No, the flu shot doesn't make you sick

By Char Adams
September 05, 2019 12:40 PM

The summer sun may still be shining, but believe it or not, flu season is just around the corner.

With coughs and sniffles abound, many are eager to get the flu vaccine — while others are avoiding the shot like, well, the plague.

While the nasal flu vaccine has been largely unavailable in recent years, medical experts are urging the public to get the vaccine in shot form as the colder months set in.

Though flu season doesn’t typically get into full swing until December, cases can sometimes be seen in October or November, making it important to get a flu shot before then.

The Centers for Disease Control recommends that everyone ages 6 months and older get a flu shot by the end of October.

That suggestion was echoed by Dr. Jean Moorjani, a pediatrician at Orlando Health Arnold Palmer Hospital, who explained to USA Today that patients typically take two weeks to be fully protected after receiving the shot. She advised parents to make sure their children had been vaccinated by Halloween.

Early to mid-November was also recommended as a good time to get the shot by Dr. Michael T. Osterholm, director of the Center for Infectious Disease Research and Policy at the University of Minnesota.

He told The New York Times patients should be wary of getting the shots too early, like in August or September, since immunity induced by the vaccine wanes by about 20 percent per month.

The flu shot contains an inactive dose of the influenza virus, which prompts the immune system to create antibodies to fight off the potentially deadly viral infection.


However, while many are lining up to get the influenza vaccine, others remain skeptical of the shot’s effects.

Officials with the Centers for Disease Control and Prevention state that it is “important to convey the full burden of seasonal flu to the public.”

“Seasonal flu is a serious disease that causes illness, hospitalizations, and deaths every year in the United States,” according to the site.

However some still avoid getting the flu shot due to myths about the flu vaccine:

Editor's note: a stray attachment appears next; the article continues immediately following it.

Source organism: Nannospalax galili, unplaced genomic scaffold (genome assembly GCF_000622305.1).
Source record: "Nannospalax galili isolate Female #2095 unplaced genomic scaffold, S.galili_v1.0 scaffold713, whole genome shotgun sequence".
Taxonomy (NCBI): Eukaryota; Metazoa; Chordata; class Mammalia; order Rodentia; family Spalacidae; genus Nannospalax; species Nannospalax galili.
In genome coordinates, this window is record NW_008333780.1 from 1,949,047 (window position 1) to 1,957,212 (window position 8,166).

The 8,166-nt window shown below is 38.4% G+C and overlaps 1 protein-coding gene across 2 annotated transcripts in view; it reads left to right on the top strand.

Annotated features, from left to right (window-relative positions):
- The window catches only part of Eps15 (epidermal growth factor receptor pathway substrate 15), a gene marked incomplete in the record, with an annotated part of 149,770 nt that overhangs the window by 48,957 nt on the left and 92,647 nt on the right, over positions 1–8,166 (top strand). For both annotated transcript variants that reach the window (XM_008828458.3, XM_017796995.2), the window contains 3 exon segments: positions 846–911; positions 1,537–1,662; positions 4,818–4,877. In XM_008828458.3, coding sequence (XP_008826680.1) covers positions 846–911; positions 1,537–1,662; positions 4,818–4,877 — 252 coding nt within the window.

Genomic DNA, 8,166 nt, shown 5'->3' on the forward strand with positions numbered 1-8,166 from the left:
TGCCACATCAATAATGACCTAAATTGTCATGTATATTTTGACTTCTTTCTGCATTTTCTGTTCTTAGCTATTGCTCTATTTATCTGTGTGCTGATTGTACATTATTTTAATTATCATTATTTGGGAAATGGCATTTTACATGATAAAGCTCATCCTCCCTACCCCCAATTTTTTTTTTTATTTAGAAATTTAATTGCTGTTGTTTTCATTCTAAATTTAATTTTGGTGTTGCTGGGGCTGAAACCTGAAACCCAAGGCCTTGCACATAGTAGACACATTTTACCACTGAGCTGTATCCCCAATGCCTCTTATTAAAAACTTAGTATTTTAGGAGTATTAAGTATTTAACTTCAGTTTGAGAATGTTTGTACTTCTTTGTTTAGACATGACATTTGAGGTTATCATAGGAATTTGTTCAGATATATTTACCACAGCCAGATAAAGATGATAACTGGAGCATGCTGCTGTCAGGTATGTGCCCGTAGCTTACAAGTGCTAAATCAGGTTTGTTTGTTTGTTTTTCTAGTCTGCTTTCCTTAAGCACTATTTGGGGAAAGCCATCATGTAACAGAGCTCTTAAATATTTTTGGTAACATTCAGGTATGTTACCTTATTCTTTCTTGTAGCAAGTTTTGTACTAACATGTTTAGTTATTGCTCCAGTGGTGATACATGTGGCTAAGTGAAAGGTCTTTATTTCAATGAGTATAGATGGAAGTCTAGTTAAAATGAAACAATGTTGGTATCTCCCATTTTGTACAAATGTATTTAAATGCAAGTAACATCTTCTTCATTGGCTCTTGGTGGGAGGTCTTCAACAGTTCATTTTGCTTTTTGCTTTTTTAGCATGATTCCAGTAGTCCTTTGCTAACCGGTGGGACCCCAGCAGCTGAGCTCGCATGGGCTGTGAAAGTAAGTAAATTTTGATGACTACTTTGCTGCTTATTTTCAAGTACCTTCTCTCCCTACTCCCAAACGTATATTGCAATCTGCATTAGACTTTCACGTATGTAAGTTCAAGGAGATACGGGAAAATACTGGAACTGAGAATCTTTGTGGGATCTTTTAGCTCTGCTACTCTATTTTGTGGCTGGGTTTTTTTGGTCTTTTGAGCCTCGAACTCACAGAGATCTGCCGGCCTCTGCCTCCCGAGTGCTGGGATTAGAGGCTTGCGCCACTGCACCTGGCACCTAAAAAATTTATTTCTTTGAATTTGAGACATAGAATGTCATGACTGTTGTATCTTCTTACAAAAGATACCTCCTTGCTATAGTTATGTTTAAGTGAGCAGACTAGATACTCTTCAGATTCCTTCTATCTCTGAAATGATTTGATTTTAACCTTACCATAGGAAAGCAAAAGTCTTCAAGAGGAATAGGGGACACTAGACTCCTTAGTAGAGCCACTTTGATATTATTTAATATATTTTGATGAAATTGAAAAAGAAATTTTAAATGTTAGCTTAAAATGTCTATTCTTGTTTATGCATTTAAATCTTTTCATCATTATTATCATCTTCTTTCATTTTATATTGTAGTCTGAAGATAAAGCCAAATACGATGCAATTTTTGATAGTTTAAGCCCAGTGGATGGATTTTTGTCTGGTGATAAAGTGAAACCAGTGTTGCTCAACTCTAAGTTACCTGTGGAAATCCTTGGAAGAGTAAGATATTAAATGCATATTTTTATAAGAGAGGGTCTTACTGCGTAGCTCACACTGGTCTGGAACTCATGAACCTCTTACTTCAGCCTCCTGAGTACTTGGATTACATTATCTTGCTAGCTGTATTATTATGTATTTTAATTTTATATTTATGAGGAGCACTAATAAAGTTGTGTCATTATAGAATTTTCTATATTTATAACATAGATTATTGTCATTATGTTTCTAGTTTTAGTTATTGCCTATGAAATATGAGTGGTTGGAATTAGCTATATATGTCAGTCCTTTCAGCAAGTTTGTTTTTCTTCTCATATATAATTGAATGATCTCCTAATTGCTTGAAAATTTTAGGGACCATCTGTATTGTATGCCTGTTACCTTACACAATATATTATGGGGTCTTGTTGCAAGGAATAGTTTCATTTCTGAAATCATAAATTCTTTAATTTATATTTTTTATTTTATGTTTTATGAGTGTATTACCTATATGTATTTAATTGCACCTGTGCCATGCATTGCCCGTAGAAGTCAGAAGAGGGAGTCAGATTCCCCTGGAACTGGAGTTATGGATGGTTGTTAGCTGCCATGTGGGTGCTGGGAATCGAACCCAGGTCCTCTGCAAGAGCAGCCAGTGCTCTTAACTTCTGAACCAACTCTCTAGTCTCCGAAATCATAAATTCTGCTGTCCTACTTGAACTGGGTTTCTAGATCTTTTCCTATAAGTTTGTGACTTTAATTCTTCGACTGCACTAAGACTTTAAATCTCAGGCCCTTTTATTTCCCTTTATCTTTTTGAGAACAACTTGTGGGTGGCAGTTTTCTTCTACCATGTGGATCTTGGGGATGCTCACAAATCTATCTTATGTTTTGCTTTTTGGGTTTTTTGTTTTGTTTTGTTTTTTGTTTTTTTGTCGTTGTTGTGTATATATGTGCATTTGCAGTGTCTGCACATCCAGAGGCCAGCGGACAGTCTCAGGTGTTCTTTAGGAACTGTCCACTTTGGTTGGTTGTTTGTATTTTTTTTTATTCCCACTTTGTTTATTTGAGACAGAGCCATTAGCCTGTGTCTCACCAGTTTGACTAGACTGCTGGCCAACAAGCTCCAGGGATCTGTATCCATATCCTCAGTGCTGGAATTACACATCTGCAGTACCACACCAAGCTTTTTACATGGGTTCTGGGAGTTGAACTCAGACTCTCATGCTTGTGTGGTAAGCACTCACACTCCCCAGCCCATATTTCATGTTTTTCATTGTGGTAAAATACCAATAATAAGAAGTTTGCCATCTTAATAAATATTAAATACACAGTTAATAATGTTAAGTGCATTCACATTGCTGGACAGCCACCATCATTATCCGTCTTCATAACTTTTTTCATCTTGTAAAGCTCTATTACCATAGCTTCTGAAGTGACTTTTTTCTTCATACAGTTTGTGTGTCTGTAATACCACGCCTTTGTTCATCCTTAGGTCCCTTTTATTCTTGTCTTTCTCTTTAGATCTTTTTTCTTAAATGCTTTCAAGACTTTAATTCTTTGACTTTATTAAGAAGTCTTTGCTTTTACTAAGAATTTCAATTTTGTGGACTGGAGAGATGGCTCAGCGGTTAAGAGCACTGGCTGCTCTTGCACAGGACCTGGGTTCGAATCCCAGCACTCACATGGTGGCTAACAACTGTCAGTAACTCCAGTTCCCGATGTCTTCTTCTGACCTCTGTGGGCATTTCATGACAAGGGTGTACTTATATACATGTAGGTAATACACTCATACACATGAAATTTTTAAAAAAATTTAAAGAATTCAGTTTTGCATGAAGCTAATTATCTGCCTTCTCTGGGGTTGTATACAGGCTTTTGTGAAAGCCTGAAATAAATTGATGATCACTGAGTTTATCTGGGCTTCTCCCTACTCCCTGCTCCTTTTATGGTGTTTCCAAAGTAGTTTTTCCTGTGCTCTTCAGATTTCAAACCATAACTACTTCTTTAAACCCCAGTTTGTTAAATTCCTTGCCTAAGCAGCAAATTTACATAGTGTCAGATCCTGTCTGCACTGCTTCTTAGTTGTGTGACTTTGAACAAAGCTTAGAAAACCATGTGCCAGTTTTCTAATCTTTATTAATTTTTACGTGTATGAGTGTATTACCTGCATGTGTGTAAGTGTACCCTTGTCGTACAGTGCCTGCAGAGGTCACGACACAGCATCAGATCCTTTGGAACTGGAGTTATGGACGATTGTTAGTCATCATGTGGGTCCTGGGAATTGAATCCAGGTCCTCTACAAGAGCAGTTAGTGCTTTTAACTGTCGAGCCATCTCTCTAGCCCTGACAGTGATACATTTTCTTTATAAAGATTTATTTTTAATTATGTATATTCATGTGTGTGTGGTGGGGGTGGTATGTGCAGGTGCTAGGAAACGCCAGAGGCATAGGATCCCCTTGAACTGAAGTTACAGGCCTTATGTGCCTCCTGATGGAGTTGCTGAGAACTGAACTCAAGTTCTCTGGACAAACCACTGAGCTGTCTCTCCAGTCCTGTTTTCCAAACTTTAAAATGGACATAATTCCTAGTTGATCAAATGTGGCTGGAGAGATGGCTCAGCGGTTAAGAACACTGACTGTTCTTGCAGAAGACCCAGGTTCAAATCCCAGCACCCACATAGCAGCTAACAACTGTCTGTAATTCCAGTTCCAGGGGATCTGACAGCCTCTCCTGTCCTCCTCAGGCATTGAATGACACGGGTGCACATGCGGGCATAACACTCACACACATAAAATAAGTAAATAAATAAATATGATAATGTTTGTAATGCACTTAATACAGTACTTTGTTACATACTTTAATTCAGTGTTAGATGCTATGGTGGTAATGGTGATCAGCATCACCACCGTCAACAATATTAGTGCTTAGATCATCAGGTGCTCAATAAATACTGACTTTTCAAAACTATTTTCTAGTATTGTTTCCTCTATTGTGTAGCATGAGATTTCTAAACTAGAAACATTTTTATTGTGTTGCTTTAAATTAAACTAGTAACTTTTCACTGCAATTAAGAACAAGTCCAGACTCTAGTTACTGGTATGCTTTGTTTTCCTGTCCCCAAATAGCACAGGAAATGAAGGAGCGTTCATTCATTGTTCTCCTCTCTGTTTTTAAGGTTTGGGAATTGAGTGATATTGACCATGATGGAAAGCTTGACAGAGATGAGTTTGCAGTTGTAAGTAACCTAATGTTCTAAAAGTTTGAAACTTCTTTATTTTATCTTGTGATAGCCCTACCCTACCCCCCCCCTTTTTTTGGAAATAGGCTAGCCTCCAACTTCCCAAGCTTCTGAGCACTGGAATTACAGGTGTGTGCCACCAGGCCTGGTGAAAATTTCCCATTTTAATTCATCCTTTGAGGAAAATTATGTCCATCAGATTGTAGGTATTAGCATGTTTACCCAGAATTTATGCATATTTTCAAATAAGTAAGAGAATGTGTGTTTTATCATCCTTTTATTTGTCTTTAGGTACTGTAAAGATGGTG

Myth: The Vaccine Causes the Flu

Dr. Denise Pate, Internal Medicine Doctor at Medical Offices of Manhattan, tells PEOPLE she’s encountered several patients who were wary of the shot due to long-circulated rumors that it causes illness.

“They think it’s gonna give them the flu, it’s a very common thing,” she says. “Because the virus is inactive, it absolutely cannot transmit the infection.”


Pate also noted that while the shot contains inactive influenza, the nasal vaccine held the live virus: “They found that that has not been effective.”

“There are people who should not be exposed to the live virus … the elderly, the very young, pregnant women are not allowed to get the live virus.”

Fact: Patients May Experience Flu-Like Symptoms Shortly After Getting the Vaccine

Pate says that, for up to a day after getting the shot, some may experience body aches, soreness around the injection site and “may feel a bit feverish.”

“I think it’s important to recognize the side effects of getting the shot versus what the actual flu is,” she says. “It is common that when you do get the flu shot, you’re taking in the inactive virus so you’re body is getting exposed to something.

“The response that you have is basically you may be slightly under the weather.”

Myth: The Flu Shot Has Severe Health Consequences

Despite rumors that injecting the inactive virus into the blood stream could alter people’s health, Dr. Pate says the brief side effects of the vaccine are really the only risk.

“It’s extremely rare that anyone would develop a more serious reaction. The evidence shows us that there are so many people every year who actually die from the flu,” she says.

“The side effects are limited to feeling a little but under the weather … the side effects really are the only risk.”

Fact: The Flu Shot is ‘Never 100 Percent Foolproof’

Dr. Pate says that, much like any other vaccine, there is not a 100 percent guarantee that a person will not get the flu.